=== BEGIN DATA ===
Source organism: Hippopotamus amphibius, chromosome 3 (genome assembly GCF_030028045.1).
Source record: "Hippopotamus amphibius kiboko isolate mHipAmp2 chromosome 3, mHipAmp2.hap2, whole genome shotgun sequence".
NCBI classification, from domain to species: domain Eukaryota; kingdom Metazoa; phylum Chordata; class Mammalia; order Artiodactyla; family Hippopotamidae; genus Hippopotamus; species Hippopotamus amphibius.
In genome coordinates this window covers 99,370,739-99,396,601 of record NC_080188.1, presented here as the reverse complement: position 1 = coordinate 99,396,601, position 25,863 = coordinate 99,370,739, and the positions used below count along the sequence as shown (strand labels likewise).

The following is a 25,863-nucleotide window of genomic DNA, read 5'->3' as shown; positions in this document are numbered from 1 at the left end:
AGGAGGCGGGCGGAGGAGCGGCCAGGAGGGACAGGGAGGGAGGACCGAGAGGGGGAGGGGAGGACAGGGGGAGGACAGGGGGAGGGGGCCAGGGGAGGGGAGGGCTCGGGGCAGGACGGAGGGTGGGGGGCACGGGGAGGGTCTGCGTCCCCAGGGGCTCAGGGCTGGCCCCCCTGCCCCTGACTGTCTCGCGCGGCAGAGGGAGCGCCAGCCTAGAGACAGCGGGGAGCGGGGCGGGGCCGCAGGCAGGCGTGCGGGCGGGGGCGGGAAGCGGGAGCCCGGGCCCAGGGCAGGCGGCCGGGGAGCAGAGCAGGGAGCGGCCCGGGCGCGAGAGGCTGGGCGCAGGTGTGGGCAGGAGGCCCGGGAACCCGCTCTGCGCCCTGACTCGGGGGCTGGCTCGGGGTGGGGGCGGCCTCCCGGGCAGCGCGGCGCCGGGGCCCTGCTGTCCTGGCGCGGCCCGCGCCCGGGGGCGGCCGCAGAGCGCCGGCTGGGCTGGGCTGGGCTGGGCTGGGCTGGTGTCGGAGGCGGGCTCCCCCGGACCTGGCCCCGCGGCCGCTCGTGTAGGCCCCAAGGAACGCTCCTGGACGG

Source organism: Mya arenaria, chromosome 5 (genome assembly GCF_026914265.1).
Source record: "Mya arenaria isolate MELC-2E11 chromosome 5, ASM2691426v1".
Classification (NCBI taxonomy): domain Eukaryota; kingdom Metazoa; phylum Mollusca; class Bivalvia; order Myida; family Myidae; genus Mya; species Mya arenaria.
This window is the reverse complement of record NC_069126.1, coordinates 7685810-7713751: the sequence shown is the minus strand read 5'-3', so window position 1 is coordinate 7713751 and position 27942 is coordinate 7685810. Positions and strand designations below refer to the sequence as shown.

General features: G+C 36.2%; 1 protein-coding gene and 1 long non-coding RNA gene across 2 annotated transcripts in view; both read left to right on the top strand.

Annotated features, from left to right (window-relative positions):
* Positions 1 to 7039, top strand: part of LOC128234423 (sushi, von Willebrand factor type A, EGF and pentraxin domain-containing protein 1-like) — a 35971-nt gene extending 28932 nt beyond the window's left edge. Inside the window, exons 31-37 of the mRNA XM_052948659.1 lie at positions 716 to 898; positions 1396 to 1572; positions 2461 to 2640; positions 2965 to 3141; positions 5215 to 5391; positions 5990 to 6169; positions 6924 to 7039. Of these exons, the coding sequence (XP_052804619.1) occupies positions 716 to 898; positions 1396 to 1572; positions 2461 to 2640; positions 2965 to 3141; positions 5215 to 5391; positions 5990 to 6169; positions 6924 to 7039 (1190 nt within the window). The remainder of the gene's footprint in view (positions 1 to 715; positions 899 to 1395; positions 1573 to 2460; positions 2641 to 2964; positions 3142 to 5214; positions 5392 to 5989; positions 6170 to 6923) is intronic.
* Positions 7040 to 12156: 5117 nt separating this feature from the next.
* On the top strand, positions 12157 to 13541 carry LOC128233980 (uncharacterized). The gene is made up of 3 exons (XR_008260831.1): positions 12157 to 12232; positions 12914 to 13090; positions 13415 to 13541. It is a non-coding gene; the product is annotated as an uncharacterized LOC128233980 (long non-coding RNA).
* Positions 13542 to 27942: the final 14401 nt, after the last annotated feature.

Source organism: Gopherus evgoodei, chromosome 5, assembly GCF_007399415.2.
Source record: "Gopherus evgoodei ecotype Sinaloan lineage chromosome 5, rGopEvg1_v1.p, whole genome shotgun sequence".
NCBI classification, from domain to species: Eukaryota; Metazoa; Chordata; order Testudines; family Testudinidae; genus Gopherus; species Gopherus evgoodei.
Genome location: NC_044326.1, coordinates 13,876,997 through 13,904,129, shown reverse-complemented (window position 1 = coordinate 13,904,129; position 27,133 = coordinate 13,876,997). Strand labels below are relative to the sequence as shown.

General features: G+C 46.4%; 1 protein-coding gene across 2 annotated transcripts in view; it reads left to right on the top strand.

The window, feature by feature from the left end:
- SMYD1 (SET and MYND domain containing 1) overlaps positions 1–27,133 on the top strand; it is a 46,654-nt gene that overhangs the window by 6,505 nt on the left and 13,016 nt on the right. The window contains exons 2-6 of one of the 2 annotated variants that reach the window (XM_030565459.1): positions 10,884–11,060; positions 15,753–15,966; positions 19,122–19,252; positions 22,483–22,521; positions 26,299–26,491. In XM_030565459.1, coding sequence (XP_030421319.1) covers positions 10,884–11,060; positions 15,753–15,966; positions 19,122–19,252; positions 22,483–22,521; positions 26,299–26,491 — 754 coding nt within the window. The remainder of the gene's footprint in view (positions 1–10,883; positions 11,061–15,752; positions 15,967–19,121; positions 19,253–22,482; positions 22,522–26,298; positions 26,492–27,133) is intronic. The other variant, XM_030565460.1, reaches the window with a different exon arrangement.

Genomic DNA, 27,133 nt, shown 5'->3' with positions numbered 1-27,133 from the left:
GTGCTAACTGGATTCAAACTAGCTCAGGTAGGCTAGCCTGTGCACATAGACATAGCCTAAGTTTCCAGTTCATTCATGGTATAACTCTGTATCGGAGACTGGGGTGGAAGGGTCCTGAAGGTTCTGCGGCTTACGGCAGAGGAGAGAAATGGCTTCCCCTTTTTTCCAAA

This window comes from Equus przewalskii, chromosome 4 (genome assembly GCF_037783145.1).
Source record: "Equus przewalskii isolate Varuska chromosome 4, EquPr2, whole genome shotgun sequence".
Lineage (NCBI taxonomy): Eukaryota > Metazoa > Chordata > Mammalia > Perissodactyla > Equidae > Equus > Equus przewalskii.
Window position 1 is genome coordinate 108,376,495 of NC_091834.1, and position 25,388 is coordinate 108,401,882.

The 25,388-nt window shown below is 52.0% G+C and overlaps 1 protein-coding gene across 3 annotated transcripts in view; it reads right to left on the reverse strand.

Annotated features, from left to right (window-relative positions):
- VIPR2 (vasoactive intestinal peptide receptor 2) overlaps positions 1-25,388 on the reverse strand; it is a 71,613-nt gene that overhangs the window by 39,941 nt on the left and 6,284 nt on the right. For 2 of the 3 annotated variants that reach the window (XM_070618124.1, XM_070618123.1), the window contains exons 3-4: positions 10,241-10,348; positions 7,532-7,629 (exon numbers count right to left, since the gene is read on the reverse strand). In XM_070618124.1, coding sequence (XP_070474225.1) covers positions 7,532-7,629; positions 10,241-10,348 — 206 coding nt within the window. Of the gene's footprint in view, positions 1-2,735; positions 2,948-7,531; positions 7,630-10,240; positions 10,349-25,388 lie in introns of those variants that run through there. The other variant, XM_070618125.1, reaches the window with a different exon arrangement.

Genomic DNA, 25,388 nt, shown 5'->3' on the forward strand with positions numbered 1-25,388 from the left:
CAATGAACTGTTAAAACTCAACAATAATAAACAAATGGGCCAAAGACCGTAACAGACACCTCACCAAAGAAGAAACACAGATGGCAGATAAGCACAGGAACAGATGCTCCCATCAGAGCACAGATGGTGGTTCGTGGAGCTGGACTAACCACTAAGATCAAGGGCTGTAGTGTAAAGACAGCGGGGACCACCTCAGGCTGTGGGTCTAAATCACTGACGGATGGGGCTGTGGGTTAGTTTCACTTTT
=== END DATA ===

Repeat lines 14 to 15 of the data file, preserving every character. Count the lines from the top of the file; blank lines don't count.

* Positions 7040 to 12156: 5117 nt separating this feature from the next.
* On the top strand, positions 12157 to 13541 carry LOC128233980 (uncharacterized). The gene is made up of 3 exons (XR_008260831.1): positions 12157 to 12232; positions 12914 to 13090; positions 13415 to 13541. It is a non-coding gene; the product is annotated as an uncharacterized LOC128233980 (long non-coding RNA).